The real difficulty in the case of revolution comes not in assessing the actions of combatants within a conflict (jus in bellum)—those remain the same as with any kind of warfare—but with the decision for revolutionaries to initiate armed engagement (jus ad bellum). Have they honored the requirement to submit to authority, or have their actions instigated violence? Has the government violated its obligation to protect its citizens’ God-given right to life? Finally, what are the obligations of outsiders to intervene and prevent wider and more strategically problematic fallout from what might have begun as an internal domestic conflict?


Here there is a distinction to be made between three different forms of expressing dissatisfaction with governmental authority: civil protest, active rebellion, and the actual armed conflict that is associated with the term “revolution.” In his Romans 13 discourse, Paul does not seem to be addressing cases where there is a peaceful political means of voicing dissent such as in a modern democratic or republican form of government. There is nothing anti-biblical about expressing contrary views through voting, public meetings, or even marches or picketing—especially if the contentious issue is a matter of moral consequence. However, Scripture does warn that in its more vigorous forms, he “who rebels against the [governing] authority is rebelling against what God has instituted.”2 While protests or even more adamant forms of rebellion do not necessarily constitute “revolution,” this does highlight the fact that acts of civil disobedience that may eventually lead to revolution can be biblically unjustifiable in and of themselves if the resistance moves from passive protestation to active aggression. History shows us how this has usually played out.

The push for revolution begins with some form of internal political conflict that is later elevated to armed rebellion either as a result of a government’s overreaching response to a challenge to its authority or due to the biblically unjustifiable actions of the rebels themselves. We saw the former when, in the American Revolution, the colonists’ nonviolent defiance of unjust taxation and impediments to self-government led Britain to send troops to solidify its rule. It was British troops who aggravated the conflict at the Boston Massacre. But in a letter penned by Thomas Jefferson and John Dickinson in 1775, it is clear that those who called for the ensuing revolution in America did so believing their cause was just and defending a case consistent with JWT.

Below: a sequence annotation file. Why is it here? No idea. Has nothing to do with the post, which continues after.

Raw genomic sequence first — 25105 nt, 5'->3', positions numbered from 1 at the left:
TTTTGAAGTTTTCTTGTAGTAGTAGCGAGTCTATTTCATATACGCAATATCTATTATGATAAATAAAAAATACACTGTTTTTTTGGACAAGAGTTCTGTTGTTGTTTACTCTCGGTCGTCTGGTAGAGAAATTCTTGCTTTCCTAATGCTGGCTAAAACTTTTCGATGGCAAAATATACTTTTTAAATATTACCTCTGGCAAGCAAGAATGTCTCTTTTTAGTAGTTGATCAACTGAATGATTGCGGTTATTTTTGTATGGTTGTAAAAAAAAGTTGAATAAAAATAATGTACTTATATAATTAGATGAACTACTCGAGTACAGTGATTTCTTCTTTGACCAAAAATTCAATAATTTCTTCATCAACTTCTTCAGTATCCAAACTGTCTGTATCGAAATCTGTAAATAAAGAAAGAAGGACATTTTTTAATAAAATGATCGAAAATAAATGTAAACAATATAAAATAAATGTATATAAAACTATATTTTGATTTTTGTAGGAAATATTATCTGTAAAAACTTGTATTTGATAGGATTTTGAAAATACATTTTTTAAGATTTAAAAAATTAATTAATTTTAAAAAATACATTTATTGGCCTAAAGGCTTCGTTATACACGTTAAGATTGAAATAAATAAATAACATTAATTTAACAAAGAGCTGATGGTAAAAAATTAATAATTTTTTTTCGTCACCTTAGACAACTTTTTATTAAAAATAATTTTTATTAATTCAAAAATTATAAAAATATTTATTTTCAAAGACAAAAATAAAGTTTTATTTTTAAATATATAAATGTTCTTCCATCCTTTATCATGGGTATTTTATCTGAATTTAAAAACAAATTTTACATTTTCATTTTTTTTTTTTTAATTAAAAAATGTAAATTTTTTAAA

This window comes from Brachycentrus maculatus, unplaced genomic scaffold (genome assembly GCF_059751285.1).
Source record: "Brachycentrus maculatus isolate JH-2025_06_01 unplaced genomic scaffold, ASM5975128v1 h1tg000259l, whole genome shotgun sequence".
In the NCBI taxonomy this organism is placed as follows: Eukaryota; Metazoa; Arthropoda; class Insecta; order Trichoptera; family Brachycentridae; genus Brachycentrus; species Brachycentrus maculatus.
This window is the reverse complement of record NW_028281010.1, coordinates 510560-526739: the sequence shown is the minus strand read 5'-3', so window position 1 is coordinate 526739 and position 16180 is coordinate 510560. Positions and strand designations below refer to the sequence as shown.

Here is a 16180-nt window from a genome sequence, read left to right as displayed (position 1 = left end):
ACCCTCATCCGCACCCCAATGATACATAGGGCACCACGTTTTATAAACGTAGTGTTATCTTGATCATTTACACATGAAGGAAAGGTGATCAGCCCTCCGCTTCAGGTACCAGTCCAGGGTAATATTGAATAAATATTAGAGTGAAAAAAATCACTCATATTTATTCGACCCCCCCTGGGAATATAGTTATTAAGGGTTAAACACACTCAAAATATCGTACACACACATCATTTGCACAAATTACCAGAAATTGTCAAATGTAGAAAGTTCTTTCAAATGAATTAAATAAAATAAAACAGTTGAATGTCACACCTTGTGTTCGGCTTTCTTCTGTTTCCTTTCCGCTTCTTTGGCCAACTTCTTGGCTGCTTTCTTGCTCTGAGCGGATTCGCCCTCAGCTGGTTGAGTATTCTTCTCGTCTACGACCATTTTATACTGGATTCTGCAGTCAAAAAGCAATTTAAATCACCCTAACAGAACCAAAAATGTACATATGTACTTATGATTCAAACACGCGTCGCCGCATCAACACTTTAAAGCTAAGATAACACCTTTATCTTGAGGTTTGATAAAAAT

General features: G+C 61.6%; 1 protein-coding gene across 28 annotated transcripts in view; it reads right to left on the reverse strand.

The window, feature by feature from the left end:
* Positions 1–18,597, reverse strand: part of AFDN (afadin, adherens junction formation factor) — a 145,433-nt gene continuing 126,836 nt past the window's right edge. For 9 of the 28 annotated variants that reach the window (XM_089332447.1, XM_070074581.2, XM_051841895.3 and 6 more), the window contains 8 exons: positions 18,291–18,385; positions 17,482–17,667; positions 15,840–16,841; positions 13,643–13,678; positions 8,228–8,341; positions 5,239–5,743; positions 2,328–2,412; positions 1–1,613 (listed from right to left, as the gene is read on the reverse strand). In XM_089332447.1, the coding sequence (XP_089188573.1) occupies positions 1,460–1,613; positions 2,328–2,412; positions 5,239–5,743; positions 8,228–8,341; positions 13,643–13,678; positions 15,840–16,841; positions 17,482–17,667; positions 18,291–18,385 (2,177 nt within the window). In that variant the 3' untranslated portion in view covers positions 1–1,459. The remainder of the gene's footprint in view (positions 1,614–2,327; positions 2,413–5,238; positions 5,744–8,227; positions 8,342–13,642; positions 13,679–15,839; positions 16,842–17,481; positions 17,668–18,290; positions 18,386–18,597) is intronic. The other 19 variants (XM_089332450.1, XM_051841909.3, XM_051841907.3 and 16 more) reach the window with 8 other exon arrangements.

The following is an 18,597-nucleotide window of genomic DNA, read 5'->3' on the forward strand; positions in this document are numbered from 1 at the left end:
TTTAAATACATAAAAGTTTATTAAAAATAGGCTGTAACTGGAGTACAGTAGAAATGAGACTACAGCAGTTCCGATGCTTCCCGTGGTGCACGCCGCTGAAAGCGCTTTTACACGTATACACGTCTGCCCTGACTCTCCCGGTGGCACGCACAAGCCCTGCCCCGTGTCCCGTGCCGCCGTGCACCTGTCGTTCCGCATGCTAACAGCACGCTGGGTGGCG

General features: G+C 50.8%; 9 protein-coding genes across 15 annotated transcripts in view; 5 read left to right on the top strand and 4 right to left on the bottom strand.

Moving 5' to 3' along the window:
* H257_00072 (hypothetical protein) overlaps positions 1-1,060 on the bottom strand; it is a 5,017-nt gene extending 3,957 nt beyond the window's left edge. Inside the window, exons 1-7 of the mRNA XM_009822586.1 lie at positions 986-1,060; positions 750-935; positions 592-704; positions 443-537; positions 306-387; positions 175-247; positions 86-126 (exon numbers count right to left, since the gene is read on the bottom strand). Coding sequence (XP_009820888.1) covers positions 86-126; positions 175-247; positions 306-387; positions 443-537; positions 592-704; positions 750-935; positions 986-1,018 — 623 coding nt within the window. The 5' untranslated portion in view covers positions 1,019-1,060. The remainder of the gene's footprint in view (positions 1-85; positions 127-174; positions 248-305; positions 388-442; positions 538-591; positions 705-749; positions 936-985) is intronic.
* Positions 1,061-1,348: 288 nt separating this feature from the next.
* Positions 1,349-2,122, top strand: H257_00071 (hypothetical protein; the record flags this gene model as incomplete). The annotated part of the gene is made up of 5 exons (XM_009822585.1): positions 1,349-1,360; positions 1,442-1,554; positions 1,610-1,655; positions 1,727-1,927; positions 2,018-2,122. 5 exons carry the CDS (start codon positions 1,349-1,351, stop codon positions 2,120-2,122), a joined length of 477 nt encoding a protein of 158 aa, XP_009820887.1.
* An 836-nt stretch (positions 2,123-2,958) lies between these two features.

Our cause is just. Our union is perfect. Our internal resources are great, and, if necessary, foreign assistance is undoubtedly attainable—We gratefully acknowledge, as signal instances of the Divine favour towards us, that his Providence would not permit us to be called into this severe controversy, until we were grown up to our present strength, had been previously exercised in warlike operation, and possessed of the means of defending ourselves…We have not raised armies with ambitious designs of separating from Great Britain, and establishing independent states. We fight not for glory or for conquest. We exhibit to mankind the remarkable spectacle of a people attacked by unprovoked enemies, without any imputation or even suspicion of offence.3

Though JWT is not named directly in Jefferson and Dickinson’s letter, their thinking reflects the JWT tenets of just cause, right intention, proportionality, and even reasonability of success. This is not to say that everyone agreed with this assessment, however. Some students of theology have written much about the view that the American Revolution was not biblically justified. John Wesley, for instance, denounced the American Revolution as a sinful attack on the God-given social order.4

If a revolution is the attempted violent overthrow of a ruling political system by those who have been subjected to its perceived injustice, it seems that, in principle, revolutionary aggressors who elevate conflict beyond lower intensity acts of protest believe they have met the first criterion for war: a just cause. But the justifiability of revolution depends not just on whether resistors have acted in accordance with biblical principles but also on the moral quality of the governing authority’s response. If the injustice that prompts the revolution includes a violent crackdown on the population, the need to revolt may indeed be a last resort meant to avoid the further massacre of innocent civilians.

In contemporary Syria, we have an example of this that began with the nonviolent March 2011 “Arab Spring” uprisings there. The situation became further complicated when several external groups, including al Qaeda sympathizers, joined the “resistance” for political reasons and succeeded in confusing and enflaming the conflict.5 The Syrian regime responded with armed troops whose vicious attacks eventually led to the transformation of rebellious protesters into armed militia. Under this scenario, we see an immoral government prompting biblically justified protests by its mistreated citizens. However, once infiltrators joined the fray, the rebellion turned illegitimate, ignited an equally immoral response, and led to an all-out war that earns no cover from any reasonable reading of JWT. The far-reaching consequences of that scenario are yet to be realized, but they will not be good.